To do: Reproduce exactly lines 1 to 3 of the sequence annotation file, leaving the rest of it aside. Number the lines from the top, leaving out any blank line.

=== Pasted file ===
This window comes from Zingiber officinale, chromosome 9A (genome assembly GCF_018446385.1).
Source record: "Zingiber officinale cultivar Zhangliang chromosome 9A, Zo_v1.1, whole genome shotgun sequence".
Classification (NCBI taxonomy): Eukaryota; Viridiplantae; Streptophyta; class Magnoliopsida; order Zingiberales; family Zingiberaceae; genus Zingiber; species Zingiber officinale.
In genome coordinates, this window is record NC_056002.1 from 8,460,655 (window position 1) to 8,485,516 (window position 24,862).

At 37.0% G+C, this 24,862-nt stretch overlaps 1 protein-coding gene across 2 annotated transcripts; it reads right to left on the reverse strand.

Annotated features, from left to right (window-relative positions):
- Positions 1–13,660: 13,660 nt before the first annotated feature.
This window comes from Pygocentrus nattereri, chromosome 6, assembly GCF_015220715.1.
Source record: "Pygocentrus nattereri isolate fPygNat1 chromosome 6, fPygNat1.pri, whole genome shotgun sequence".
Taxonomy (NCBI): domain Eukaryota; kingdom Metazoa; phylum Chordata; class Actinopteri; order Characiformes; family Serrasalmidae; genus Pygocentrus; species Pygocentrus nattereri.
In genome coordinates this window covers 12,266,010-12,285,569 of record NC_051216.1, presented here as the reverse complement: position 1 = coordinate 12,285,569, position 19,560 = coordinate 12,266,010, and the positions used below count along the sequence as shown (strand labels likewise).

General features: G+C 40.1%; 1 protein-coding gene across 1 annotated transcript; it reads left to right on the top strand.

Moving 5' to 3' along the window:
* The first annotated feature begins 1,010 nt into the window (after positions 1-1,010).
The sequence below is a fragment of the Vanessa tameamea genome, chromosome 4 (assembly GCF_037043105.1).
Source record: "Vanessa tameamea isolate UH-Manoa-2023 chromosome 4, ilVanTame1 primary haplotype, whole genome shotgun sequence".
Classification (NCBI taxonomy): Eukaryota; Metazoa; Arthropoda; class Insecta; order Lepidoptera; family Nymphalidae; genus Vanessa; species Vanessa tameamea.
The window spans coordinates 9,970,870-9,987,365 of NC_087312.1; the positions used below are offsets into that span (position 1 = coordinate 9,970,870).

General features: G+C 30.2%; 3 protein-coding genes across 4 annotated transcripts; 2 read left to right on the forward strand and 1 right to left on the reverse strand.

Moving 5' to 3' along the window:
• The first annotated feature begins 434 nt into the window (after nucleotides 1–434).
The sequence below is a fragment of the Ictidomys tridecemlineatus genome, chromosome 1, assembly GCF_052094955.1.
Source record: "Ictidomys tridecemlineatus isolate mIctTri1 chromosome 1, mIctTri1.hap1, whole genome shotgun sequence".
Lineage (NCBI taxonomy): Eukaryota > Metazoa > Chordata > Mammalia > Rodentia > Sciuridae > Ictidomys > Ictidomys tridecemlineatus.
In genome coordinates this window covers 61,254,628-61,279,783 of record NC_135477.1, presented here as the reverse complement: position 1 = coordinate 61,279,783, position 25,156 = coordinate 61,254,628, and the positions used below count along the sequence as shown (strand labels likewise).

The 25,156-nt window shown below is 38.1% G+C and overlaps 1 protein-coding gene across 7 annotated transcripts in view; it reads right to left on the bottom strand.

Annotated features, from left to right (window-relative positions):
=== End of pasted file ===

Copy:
This window comes from Zingiber officinale, chromosome 9A (genome assembly GCF_018446385.1).
Source record: "Zingiber officinale cultivar Zhangliang chromosome 9A, Zo_v1.1, whole genome shotgun sequence".
Classification (NCBI taxonomy): Eukaryota; Viridiplantae; Streptophyta; class Magnoliopsida; order Zingiberales; family Zingiberaceae; genus Zingiber; species Zingiber officinale.